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Asked & Answered

A&A is a searchable database of questions posed by users like you about their rights under open government laws and First Amendment safeguards that have been answered by FAC’s attorneys—all First Amendment and government access specialists at Bryan Cave Leighton Paisner, LLP, an international law firm with offices in San Francisco.

A&A: Are Community Action Agencies Subject to the Brown Act?

Q: You would think that Community Action Agencies (nonprofit 501c3) would be subject to the Brown Act since they were created under the Economic Opportunity Act of 1964, are required to have one-third of their board made up of elected officials, and receive huge amounts of federal and state tax payer monies, etc. But a local newspaper here told us they are not. Can you settle this? A: A “legislative body” is subject to the Brown Act.  A “legislative body” has been defined as follows: The governing body of a local agency. Government Code section 54952(a). This term includes bodies such

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A&A: Are Depositions Public Records and Can We Publish Portions Of Them Legally?

Q: We have depositions from a 1994 California case with selected content we would like to use for a report. I understand that California depositions are not a matter of public record, though some other states make depositions a public record.The case was dismissed but never settled. Other than attaching the depositions or portions of the depositions to a court-filed document, is there any other legally accepted strategy to making selected portions of the depositions public for an article of public interest? A: Depositions are not automatically outside the bounds of public access in California—as an example, Cal. Code of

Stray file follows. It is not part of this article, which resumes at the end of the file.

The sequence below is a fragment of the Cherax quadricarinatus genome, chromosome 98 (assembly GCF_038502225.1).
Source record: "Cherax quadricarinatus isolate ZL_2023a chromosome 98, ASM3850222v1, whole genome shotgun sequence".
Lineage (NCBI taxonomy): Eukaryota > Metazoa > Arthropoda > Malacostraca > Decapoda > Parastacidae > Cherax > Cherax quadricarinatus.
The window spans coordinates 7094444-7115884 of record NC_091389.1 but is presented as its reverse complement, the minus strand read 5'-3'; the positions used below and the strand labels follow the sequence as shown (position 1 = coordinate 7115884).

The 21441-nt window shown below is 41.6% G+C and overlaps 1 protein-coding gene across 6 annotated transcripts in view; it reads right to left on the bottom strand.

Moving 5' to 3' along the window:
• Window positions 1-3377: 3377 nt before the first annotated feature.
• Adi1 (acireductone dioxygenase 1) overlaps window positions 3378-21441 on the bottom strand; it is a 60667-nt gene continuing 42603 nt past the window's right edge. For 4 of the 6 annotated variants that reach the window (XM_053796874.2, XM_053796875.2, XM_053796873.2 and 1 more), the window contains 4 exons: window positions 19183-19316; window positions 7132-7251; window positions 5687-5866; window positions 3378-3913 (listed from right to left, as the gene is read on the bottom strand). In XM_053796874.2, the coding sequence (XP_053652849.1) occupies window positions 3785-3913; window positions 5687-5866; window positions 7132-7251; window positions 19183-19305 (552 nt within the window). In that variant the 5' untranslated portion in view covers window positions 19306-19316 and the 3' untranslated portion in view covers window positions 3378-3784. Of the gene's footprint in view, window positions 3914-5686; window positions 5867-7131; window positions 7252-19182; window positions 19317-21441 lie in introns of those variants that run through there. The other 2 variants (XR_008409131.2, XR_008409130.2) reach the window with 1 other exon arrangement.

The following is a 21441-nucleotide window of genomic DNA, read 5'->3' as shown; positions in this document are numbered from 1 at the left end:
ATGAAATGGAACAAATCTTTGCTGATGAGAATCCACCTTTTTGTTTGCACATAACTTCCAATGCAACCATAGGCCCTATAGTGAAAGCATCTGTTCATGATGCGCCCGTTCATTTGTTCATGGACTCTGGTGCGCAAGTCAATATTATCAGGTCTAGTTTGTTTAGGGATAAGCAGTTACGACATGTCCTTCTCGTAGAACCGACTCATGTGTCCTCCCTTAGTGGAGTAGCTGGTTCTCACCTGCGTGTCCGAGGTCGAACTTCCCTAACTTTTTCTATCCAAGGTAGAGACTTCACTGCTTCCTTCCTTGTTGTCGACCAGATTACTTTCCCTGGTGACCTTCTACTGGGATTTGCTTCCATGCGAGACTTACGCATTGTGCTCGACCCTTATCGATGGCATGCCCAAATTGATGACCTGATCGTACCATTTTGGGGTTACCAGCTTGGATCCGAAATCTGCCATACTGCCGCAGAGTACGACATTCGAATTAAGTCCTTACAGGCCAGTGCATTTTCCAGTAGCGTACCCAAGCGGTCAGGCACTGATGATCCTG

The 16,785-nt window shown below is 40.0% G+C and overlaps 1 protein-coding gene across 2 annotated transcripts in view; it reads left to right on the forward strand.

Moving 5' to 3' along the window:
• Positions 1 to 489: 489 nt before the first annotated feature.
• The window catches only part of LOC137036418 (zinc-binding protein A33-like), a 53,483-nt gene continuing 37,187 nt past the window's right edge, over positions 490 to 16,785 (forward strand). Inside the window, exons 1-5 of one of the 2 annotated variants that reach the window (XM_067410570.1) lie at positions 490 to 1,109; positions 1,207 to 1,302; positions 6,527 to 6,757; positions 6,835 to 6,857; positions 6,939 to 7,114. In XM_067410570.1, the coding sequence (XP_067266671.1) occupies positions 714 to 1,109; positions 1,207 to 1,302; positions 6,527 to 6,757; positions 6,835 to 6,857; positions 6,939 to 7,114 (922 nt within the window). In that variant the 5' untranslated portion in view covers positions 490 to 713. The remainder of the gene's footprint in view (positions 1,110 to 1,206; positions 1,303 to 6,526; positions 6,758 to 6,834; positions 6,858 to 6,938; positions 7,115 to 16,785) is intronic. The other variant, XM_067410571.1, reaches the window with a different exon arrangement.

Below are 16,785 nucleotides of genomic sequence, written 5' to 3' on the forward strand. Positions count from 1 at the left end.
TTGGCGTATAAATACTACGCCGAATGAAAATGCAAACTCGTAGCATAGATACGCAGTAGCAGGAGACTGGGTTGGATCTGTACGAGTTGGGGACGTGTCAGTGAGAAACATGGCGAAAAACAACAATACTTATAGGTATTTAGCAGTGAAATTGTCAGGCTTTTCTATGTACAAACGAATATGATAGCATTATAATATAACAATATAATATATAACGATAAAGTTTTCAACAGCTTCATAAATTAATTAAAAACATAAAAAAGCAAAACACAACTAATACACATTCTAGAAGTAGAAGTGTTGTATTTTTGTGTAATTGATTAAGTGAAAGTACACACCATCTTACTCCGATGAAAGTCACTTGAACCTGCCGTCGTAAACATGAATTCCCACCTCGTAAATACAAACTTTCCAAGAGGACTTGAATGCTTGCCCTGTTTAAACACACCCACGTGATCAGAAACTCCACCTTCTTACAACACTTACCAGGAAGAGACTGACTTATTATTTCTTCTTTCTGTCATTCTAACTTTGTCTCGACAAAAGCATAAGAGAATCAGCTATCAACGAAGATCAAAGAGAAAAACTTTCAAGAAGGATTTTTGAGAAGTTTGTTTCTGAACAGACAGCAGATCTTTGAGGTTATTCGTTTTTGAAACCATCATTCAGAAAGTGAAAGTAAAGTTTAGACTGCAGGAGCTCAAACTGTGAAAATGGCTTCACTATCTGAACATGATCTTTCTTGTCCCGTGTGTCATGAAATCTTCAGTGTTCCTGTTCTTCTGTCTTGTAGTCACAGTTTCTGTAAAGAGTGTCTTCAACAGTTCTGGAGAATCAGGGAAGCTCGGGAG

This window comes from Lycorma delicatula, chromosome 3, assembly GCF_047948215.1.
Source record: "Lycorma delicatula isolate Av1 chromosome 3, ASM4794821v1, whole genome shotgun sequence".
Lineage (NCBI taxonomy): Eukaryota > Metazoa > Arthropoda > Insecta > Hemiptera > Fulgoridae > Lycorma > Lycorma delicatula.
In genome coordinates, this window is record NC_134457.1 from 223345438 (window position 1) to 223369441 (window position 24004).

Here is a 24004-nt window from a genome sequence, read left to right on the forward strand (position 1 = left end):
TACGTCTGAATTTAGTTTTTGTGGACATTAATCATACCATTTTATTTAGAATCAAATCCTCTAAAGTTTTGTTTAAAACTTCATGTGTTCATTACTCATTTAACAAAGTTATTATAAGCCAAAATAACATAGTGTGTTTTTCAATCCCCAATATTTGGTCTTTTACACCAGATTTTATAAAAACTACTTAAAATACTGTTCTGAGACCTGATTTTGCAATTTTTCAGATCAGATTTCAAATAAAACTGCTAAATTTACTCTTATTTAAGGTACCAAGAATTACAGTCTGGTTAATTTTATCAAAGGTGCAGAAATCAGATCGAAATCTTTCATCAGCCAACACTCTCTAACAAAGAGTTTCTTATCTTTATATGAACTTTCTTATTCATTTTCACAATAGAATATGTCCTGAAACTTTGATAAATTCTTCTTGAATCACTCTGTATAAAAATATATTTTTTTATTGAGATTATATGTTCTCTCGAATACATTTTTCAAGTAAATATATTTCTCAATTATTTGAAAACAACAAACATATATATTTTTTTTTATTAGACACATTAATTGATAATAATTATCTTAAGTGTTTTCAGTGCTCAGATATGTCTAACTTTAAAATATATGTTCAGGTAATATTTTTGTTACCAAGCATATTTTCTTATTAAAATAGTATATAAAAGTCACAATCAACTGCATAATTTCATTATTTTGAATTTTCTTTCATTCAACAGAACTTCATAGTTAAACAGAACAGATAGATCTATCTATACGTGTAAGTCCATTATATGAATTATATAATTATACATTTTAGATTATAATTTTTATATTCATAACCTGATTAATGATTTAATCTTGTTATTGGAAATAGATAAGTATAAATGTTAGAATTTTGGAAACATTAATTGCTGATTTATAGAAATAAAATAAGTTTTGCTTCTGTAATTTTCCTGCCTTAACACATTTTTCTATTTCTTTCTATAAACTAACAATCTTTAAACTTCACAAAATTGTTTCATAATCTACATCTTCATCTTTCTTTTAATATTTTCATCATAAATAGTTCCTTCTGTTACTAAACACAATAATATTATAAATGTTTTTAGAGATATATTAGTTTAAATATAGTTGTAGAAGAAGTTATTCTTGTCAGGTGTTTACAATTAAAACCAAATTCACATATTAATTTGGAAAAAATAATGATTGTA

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A&A: Can a California agency deny my records request without providing any citations or reasons?

Q: I am encountering a problem with regards to the California Public Records Act and state parks. I was seeking log sheets, invoices, work orders or receipts regarding a five-year project. I received the log sheets and a map of the work area but nothing more. No explanations or citations of the law were given to explain why those records were not provided to me. I called the state parks and was told those records did not exist. They would not answer any of my CPRA questions or offer any legal advice. I explained that a different agency told me the

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A&A: Can a records request be denied in California over fear of the public being misinformed?

Q: Are there any California Public Records Act cases that allow or disallow the withholding of records under CA Gov. Code Section 6255, based on the danger of the public being misinformed by the disclosure? A: We are unaware of any cases holding that a danger of misleading the public is valid grounds for withholding a record. As you know, the “catch-all” exemption of § 6255 only applies if the agency can demonstrate that “on the facts of the particular case the public interest served by not disclosing the record clearly outweighs the public interest served by disclosure of the record.” Cal. Gov.

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A&A: Councilman is rude to speakers making public comments. What is our legal recourse?

Q: Our small town elected a person to the city council who has been so bullying and rude to residents during public comments, in official emails to residents and in phone calls and encounters on the streets that the council was forced to adopt a code of conduct. Under COVID-19, it would be especially difficult to do a recall effort. Do any of us have any legal recourse? The code of conduct is toothless and the digital communications policy only applies to employees not elected officials. A: Unfortunately, your inquiry primarily implicates election laws and the local city council’s own

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A&A: Can a California City Council Cut Public Comment Time with No Notice Before Meeting?

Q: At the last two City Council meetings, the agenda has announced a three-minute time limit per person for public comments. Then, at the start of the meeting, this has been reduced to two minutes. I’ve reviewed (to the best of my ability) relevant case law that allows for deviations from the Brown Act when there is a lengthy agenda, or where the city’s Rules and Procedures outline that speakers can be given “up to” three minutes. But Rules and Regulations simply state that speakers will be given three minutes. So I do not believe this case law is applicable

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